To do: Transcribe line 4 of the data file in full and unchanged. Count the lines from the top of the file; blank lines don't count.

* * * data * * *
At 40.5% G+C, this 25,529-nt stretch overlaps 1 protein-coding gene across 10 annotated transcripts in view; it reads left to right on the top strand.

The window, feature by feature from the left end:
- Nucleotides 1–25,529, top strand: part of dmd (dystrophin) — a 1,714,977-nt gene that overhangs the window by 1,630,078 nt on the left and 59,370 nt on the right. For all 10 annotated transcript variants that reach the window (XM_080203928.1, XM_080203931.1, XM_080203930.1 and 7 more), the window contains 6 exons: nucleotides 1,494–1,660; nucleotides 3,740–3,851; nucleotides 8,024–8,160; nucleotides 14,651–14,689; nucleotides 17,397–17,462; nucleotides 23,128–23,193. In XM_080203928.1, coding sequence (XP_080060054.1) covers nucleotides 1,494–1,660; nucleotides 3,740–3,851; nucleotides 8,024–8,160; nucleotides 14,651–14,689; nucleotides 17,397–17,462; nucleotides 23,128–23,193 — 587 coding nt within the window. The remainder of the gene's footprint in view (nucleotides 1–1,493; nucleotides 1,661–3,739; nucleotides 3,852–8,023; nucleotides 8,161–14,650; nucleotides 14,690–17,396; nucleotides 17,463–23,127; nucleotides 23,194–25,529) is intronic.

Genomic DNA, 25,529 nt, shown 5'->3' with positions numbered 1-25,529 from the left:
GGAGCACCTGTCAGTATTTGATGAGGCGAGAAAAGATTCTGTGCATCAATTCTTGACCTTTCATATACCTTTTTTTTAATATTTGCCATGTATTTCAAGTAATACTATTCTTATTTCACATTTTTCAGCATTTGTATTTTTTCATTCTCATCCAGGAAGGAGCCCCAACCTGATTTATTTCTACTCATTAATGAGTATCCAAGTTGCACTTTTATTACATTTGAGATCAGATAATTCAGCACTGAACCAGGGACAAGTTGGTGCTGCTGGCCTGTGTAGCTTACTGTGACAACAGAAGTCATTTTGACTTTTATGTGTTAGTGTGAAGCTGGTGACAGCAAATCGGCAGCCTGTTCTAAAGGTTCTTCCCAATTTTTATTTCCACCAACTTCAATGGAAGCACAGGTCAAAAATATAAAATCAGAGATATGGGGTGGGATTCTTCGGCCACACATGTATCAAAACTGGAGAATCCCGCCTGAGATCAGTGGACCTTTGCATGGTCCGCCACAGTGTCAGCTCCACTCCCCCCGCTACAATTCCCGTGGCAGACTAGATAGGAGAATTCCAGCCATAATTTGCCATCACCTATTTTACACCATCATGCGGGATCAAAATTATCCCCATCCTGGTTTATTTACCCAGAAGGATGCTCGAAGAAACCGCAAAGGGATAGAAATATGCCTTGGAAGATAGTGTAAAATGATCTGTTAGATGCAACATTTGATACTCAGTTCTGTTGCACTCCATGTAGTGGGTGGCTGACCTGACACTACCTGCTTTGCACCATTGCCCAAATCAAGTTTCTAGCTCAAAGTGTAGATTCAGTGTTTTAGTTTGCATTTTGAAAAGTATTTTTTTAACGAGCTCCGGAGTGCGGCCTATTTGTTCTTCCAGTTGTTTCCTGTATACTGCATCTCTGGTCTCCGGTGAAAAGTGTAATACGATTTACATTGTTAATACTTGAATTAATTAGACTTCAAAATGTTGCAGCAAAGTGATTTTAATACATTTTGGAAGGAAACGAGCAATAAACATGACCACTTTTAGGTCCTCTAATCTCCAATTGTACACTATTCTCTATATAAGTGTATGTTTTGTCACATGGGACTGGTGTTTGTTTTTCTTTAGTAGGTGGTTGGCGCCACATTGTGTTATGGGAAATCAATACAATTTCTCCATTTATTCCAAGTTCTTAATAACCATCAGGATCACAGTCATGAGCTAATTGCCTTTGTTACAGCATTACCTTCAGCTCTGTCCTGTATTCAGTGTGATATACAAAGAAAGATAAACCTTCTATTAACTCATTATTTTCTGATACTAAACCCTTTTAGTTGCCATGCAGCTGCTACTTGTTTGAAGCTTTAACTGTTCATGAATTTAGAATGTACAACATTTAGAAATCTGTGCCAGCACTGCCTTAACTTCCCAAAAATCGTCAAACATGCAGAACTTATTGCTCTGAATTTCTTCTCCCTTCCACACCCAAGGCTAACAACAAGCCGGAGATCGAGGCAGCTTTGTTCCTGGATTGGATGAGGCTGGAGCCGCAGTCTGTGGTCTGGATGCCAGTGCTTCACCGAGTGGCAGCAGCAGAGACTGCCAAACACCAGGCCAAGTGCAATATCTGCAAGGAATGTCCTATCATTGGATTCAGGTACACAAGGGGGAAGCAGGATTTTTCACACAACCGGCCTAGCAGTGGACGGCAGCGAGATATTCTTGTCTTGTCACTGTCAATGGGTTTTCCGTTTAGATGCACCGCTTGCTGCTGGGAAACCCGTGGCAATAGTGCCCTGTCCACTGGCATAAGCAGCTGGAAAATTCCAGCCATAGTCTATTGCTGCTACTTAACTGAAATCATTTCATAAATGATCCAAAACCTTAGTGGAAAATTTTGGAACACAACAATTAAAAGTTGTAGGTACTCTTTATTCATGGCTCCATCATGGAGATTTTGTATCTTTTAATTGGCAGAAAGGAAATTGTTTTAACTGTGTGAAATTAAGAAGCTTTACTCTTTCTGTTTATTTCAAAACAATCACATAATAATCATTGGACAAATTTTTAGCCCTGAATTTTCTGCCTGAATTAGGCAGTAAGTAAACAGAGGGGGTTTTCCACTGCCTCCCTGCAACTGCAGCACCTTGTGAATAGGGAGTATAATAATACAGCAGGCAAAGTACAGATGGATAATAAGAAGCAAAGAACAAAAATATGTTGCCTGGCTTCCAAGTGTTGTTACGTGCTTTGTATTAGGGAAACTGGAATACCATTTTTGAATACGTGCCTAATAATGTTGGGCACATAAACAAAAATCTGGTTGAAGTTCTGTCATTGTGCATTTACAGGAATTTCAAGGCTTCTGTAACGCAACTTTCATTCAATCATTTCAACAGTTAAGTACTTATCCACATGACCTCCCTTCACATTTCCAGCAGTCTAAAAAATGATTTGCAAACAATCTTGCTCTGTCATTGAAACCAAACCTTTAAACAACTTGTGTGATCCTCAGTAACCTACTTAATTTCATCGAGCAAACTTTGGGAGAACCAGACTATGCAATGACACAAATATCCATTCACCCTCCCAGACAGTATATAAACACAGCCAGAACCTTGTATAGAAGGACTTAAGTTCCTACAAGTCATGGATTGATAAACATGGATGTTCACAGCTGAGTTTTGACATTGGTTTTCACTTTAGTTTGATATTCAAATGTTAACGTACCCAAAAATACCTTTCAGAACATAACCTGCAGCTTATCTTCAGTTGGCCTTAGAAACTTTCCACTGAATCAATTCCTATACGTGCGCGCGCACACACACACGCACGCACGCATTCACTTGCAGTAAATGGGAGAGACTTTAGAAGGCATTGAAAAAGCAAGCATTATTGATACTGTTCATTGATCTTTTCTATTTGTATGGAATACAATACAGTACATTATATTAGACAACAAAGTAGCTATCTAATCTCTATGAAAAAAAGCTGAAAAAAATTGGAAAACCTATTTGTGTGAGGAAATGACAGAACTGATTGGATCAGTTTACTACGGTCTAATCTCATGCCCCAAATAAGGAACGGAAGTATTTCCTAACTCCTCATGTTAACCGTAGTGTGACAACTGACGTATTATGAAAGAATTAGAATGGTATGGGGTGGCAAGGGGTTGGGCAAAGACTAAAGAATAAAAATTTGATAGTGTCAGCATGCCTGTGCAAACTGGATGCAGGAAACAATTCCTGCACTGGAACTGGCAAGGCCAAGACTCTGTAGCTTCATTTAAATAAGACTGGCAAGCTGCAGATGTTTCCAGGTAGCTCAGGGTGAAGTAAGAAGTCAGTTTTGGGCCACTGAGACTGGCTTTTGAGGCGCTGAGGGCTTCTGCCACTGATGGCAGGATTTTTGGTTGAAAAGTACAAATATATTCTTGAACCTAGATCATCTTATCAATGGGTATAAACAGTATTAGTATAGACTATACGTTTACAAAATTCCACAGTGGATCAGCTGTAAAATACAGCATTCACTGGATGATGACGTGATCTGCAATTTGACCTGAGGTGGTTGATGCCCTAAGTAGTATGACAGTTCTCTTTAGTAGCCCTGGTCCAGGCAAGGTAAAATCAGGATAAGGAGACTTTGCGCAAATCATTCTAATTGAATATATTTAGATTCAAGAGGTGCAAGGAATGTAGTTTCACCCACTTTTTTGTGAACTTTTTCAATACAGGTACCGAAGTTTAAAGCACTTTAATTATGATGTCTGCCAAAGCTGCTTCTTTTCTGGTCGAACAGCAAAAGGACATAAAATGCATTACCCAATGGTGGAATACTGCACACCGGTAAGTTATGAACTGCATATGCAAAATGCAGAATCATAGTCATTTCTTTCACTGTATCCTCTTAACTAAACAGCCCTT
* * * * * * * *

Genomic DNA, 25,529 nt, shown 5'->3' with positions numbered 1-25,529 from the left: